Good morning. It's Wednesday, Aug. 4.
|•||Regulators bar thousands of farmers from drawing river water.|
|•||San Francisco's mayor agrees to pay fine for ethics violations.|
|•||And a photo series captures the jaded youth of 1960s Bay Area.|
A dried irrigation ditch next to a cornfield in Fresno on July 24.
Robyn Beck/AFP via Getty Images
California on Tuesday approved regulations to bar thousands of San Joaquin Valley farmers from drawing river water, their main irrigation supply — an order more drastic than any taken during this or the last drought. Regulators said the curtailment, covering the rivers of the Sacramento-San Joaquin Delta watershed, was necessary to safeguard the drinking water supply for 25 million people. “It is a painful moment," said Karen Ross, an agricultural official. "We know the impacts are real.” L.A. Times | Sacramento Bee
During a surgery in 2015, Wendy Knecht's doctor used a device unapproved for the procedure. She was left with nerve damage, she said. Her pain then turned to anger when she learned that the maker of the device had paid the doctor more than $400,000 to research and promote it. But when legislation was introduced this year that would require doctors to inform patients of such relationships, it was gutted under pressure from a powerful doctors group. “When a physicians group is against patient care and transparency and informed consent," Knecht said, "that’s upsetting.” L.A. Times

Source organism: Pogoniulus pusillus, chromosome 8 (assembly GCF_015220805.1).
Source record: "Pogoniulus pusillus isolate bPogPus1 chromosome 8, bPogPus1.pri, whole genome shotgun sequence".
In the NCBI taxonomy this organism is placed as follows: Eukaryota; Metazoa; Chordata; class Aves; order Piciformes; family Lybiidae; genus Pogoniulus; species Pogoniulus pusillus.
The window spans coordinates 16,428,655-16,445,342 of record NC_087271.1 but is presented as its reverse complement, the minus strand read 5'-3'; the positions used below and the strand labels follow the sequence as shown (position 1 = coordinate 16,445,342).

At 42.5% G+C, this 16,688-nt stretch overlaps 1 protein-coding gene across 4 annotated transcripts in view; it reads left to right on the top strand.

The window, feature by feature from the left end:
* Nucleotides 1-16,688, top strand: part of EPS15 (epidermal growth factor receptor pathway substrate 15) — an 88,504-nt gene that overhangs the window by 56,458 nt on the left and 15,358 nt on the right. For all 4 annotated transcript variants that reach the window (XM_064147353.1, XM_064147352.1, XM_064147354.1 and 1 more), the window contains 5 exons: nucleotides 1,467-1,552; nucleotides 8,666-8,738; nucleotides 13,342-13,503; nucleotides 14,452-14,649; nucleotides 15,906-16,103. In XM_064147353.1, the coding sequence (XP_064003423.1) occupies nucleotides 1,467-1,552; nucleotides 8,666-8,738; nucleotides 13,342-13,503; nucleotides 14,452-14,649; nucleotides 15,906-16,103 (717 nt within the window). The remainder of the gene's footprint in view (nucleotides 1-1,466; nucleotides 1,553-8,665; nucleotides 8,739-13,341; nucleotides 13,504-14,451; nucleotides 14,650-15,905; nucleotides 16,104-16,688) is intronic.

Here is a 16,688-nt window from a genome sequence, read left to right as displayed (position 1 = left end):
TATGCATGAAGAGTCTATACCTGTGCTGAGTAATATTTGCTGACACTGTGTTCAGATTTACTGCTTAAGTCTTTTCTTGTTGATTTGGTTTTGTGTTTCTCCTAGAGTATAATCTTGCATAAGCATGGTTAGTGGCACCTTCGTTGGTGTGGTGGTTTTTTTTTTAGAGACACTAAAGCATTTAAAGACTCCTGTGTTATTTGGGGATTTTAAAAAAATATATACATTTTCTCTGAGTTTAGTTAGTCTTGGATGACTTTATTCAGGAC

Nelly Carvente volunteered to answer a question at 9th Street Elementary School in Los Angeles.
Genaro Molina/L.A. Times via Getty Images
With millions of California children returning to public schools in coming weeks, calls are growing to require that teachers be vaccinated. The state has so far left the decision to individual school districts, but few have taken the step. It's unclear what proportion of California teachers remained unvaccinated, but anecdotal reports have some leaders concerned. The school board president in Santa Barbara said roughly 35% of the district's teachers and staff had failed to report being inoculated. Noozhawk | Santa Barbara Independent
Burning Man, the annual art bacchanalia attended by many Californians, is canceled again this year, but burners who won't be deterred are planning a rogue event in Nevada’s Black Rock Desert — and it appears to be well subscribed. Casual estimates put the expected attendance at 10,000 or more. One map shows about 350 camps planning to attend, and online groups are abuzz with planning for things like port-a-potties and medical tents. SFist
Mayor London Breed attended a news conference in San Francisco on March 17.
Justin Sullivan/Getty Images
San Francisco Mayor London Breed agreed to pay a $23,000 fine over ethics violations, including asking former Gov. Jerry Brown to release her brother from prison. The settlement agreement, described as perhaps the first of its kind for a sitting mayor in San Francisco, said that Breed had misused her title as mayor for personal gain. "You hope that people will realize you're human just like anybody else," Breed said on Tuesday. S.F. Examiner | KGO